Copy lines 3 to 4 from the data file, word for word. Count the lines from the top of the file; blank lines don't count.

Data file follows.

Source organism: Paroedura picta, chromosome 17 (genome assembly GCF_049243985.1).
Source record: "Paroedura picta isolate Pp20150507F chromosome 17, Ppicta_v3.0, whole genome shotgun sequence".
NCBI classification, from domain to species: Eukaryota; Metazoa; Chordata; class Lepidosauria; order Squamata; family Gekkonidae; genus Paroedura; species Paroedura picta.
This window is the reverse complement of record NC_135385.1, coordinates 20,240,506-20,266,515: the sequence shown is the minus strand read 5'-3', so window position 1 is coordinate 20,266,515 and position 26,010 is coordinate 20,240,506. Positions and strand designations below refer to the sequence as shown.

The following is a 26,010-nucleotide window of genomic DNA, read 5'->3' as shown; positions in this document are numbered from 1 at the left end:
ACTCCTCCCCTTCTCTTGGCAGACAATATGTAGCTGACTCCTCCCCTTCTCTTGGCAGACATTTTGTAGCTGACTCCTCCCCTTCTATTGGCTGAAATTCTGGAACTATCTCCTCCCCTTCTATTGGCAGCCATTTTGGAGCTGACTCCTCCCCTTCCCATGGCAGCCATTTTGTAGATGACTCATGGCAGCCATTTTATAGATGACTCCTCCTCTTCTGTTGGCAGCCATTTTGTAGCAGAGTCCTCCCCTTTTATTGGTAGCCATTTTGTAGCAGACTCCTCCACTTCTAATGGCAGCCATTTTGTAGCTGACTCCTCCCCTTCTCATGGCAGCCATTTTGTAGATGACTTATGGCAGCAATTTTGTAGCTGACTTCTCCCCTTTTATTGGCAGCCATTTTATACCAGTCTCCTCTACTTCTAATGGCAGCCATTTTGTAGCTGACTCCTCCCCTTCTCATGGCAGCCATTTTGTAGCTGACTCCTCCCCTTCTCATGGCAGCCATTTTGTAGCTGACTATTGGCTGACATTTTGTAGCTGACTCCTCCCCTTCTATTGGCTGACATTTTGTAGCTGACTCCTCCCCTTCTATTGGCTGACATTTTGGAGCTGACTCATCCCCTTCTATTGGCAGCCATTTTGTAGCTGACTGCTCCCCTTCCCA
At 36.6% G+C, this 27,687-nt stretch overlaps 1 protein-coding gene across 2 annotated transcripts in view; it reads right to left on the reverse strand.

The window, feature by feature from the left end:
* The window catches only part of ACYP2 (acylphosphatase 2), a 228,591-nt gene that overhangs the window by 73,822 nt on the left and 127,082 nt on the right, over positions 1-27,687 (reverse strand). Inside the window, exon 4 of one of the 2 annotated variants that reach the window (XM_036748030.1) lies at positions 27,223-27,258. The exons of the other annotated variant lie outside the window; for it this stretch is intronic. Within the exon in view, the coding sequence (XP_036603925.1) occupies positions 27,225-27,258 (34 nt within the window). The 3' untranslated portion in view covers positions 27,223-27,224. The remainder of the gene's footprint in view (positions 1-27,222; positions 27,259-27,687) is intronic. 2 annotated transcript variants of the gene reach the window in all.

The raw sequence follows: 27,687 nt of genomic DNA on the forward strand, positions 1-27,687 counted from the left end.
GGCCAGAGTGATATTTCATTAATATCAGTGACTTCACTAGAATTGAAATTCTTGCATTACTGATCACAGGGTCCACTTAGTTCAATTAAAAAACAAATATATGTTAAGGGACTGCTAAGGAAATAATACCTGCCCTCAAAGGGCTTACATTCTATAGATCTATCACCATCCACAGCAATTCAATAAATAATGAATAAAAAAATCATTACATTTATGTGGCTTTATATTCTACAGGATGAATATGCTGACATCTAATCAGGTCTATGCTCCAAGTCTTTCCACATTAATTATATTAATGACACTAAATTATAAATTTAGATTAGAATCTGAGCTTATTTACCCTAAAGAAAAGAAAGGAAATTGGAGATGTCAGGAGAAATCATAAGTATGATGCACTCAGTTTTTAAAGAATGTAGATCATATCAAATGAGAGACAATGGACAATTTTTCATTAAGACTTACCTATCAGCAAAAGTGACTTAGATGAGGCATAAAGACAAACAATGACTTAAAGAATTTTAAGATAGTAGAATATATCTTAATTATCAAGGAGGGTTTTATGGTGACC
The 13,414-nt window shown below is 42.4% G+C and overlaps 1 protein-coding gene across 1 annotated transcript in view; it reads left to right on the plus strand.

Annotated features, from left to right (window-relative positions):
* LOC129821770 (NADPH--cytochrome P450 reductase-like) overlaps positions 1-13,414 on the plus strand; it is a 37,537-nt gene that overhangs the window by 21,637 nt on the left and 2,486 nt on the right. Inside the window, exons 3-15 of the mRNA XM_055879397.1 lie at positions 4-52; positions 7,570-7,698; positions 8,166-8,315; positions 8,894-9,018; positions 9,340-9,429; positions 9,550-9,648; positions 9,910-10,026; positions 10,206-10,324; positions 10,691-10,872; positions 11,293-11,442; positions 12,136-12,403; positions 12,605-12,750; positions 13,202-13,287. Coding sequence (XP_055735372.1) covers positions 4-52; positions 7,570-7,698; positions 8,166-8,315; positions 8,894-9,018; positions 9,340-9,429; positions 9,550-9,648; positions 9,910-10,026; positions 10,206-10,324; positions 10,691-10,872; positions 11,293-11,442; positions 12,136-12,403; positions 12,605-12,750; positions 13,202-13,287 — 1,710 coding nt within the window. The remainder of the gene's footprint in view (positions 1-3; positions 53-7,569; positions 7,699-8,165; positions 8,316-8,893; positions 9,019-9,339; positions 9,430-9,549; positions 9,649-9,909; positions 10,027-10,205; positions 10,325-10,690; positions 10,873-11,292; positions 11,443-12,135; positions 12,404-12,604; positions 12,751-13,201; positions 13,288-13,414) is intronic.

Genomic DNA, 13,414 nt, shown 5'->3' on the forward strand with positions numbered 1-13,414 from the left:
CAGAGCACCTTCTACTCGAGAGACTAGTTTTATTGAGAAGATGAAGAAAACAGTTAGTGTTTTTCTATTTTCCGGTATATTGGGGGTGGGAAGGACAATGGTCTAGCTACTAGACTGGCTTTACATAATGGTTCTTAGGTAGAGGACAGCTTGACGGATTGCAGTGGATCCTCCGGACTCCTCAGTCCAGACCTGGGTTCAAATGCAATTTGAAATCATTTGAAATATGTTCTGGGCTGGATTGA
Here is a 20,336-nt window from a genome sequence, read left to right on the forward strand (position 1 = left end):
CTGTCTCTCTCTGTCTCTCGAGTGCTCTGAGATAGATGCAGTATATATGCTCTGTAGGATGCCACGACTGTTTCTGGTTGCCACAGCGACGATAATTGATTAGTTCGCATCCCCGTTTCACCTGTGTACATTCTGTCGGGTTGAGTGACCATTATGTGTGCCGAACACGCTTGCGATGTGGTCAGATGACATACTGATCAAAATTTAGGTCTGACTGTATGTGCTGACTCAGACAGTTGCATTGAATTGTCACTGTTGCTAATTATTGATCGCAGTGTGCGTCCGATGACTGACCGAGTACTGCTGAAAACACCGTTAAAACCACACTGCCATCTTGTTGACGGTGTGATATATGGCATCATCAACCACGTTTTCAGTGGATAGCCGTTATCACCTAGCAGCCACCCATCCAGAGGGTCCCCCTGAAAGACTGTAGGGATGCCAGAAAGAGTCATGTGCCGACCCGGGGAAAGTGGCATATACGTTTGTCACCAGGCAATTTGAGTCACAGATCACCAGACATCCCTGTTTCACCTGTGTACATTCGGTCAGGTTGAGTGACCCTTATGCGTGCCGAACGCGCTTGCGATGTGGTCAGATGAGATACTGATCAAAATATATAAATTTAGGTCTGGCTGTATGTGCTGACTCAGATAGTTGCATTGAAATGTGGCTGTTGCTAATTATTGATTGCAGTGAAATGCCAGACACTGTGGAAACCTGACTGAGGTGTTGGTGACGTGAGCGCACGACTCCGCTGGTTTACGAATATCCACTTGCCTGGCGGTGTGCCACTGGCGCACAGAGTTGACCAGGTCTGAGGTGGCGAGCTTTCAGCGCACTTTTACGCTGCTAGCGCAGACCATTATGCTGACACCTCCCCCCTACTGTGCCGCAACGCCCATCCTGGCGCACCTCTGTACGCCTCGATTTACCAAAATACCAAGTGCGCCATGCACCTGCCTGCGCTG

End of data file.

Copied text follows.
NCBI classification, from domain to species: Eukaryota; Metazoa; Chordata; class Lepidosauria; order Squamata; family Gekkonidae; genus Paroedura; species Paroedura picta.
This window is the reverse complement of record NC_135385.1, coordinates 20,240,506-20,266,515: the sequence shown is the minus strand read 5'-3', so window position 1 is coordinate 20,266,515 and position 26,010 is coordinate 20,240,506. Positions and strand designations below refer to the sequence as shown.